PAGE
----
“What I just did could change everything, or it could change nothing. But I have to try. I’ve got nothing to lose. If my plan doesn’t work, my life will remain the same: Safe. Comfortable. Perfectly average.
“But that wasn’t the life I originally chose.”
Anna Greene and Bennett Cooper never should have met. In fact, it should have been impossible for them to meet since Anna lives a comfortable-yet-too-small life in suburban Chicago–in 1995–and Bennett is a music loving teen living in San Francisco. In 2012.
Bennett is a time traveler who has come to 1995 Chicago for reasons of his own.
He doesn’t plan to meet Anna, let alone get close to her. Not when he could be pulled back to his own time at any moment.
With time literally against them, Anna and Bennett may have to rewrite history itself to stay together in Time Between Us by Tamara Ireland Stone.
Time Between Us is Stone’s first novel. Time After Time, a companion novel continuing Anna and Bennett’s story (this time told in Bennett’s voice) is due out in October 2013.
If this premise sounds like The Time Traveler’s Wife, that’s because it is very similar. Except 400 pages shorter and without all the angst and random violence.
Despite the obvious similarities Time Between Us is a tighter, more light-hearted read. Anna and Bennett have problems, they even face danger, but the tone throughout is one of optimism and defiance instead of inevitability or defeat.
The opening–jumping between several time periods to get to the start of the story–is strong full of promise and just enough foreshadowing to draw readers in.
Unfortunately despite the potential and my own excitement about this title, I just did not connect with it. Readers looking for a sweeping romance and references to 1990s culture and technology will find a lot to enjoy here. Anna and Bennett are adorable together and their story is a good one. Romance-wise it doesn’t get more gripping than two lovers separated not by distance but by time itself.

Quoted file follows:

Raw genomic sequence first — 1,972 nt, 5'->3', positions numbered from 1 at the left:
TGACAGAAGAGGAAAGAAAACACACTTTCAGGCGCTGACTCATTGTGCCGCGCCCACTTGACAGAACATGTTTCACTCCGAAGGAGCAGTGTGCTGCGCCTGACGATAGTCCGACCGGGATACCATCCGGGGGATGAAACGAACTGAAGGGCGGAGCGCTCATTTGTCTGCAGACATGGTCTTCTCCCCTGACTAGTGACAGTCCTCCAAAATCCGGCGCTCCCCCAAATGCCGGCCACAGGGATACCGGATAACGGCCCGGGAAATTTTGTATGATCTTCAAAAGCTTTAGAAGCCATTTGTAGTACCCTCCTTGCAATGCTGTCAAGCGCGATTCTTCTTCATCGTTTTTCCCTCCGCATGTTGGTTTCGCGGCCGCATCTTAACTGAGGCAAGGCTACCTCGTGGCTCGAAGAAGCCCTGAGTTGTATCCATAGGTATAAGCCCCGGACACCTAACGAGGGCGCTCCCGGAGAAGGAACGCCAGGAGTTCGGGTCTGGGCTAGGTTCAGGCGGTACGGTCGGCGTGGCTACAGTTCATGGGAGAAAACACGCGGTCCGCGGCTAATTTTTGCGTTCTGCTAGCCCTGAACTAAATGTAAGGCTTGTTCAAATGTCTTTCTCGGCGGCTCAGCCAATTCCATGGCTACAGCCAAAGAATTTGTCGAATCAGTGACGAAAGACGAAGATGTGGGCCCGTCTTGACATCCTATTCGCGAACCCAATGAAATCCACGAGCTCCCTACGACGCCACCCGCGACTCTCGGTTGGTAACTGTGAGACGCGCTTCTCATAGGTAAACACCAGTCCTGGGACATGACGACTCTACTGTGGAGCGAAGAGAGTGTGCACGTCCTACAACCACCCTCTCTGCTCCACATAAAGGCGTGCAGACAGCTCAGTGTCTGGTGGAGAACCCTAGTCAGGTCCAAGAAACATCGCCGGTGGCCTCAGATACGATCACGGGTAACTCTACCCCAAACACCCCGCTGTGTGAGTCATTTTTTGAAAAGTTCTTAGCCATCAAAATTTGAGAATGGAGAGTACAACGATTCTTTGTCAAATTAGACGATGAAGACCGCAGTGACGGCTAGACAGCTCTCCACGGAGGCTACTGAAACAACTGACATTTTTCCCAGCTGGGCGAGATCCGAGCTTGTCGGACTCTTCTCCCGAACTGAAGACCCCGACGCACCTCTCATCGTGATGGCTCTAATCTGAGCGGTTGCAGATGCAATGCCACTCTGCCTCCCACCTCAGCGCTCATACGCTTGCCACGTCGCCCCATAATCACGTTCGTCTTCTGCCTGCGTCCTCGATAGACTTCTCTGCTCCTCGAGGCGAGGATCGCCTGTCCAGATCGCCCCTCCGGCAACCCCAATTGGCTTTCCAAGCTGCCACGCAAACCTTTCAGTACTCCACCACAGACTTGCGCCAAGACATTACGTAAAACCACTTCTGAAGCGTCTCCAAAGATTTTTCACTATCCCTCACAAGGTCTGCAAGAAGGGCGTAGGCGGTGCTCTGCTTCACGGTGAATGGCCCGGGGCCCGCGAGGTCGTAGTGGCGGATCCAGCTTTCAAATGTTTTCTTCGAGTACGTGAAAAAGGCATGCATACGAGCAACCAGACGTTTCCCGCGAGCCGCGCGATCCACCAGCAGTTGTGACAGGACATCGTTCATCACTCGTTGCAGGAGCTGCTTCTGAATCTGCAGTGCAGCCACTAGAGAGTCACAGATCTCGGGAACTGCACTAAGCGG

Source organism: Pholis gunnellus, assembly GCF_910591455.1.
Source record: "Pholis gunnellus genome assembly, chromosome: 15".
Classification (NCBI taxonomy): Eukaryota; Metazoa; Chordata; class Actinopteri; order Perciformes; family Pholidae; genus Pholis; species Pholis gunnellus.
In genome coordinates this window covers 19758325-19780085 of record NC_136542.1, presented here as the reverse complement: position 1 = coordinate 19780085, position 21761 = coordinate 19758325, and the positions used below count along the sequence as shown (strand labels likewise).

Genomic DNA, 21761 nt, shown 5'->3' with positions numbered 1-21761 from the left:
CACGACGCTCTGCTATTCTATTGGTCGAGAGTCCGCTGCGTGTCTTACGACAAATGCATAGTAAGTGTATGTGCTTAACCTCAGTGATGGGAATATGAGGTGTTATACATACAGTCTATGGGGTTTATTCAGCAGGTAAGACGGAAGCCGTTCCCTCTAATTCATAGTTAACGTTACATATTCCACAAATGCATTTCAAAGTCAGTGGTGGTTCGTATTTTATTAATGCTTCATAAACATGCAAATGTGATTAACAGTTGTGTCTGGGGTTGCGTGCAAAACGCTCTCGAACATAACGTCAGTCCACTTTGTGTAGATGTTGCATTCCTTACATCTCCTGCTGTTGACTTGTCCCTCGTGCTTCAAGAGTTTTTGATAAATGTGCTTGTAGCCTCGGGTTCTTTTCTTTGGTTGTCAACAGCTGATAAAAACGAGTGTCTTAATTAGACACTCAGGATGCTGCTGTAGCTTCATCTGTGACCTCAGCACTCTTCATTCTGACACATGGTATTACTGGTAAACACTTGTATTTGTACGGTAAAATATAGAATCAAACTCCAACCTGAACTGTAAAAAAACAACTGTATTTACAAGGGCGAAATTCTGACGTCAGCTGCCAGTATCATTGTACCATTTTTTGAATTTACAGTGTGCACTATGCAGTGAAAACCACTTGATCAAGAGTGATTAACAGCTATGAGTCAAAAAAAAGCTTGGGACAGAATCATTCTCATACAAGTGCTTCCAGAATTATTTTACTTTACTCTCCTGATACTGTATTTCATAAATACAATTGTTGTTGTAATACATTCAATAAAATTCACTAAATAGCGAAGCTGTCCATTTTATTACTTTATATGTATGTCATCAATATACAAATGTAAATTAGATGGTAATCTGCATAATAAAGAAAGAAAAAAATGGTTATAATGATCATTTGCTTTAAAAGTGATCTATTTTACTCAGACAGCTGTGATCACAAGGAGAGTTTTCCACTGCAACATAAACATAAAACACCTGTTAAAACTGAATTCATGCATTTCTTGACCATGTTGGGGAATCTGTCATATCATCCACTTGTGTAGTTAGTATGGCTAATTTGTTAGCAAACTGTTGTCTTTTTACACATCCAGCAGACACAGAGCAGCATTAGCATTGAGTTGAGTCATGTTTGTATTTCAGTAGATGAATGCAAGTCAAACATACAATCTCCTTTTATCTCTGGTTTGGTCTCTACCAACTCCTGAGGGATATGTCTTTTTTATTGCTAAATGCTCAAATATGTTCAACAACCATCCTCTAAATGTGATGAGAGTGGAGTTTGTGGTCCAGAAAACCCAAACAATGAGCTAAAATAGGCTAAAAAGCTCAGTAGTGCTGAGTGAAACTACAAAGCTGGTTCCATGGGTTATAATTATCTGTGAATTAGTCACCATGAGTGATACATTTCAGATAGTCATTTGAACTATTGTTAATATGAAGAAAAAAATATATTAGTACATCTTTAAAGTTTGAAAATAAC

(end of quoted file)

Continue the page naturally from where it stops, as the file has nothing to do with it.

That said, it takes a very long time for Stone to get to the crux of the story with Bennett revealing his secret to Anna. Instead readers spend a lot of time watching the protagonists circle each other and hint at things. While this technique did create tension in the narrative, it was frustrating to have to wait so long for what is promised right from the jacket copy and the first pages.
If, like me, you want more fantasy/science fiction and less romance, Time Between Us may not be the best fit.* I also could not shake the feeling that, given the opening of the novel, Anna was a passive heroine.**
Time Between Us is the book I wanted to read when I tried The Time Traveler’s Wife. Time Between Us is, in fact, the perfect book for readers who like the idea of time travel but don’t worry too much about the actual mechanics of it.***
*For a more fantasy/science fiction-y time travel romance I’d recommend Hourglass by Myra McEntire which has a faster pace and much more explanation as to the time travel. It also gets bonus points for having the female lead do most of the traveling through time. Even while I was reading Time Between Us and enjoying it well enough, I couldn’t help but wonder if the difference between liking it and loving it would have been making Anna the time traveler instead of Bennett.
**Like, fine she needs to try and get her great love to work out and get back the life she really did choose. But how bad was this safe life she had as of 2011? She’s okay with just waiting to see what happens and potentially obliterating the life she has had until that point?
***Bennett’s rules to deal with causality and the implications of his travel seemed very malleable to me. And I also like more explanations as to the why and how when time travel comes into play.
Possible Pairings: I Remember You by Cathleen Davitt Bell, Revolution by Jennifer Donnelly, Enchanted Ivy by Sarah Beth Durst, Clarity by Kim Harrington, Hourglass by Myra McEntire, The Statistical Probability of True Love at First Sight by Jennifer E. Smith,Shiver by Maggie Stiefvater, All Our Yesterdays by Cristin Terrill, Pivot Point by Kasie West
*This book was acquired for review from the publisher at BEA 2012*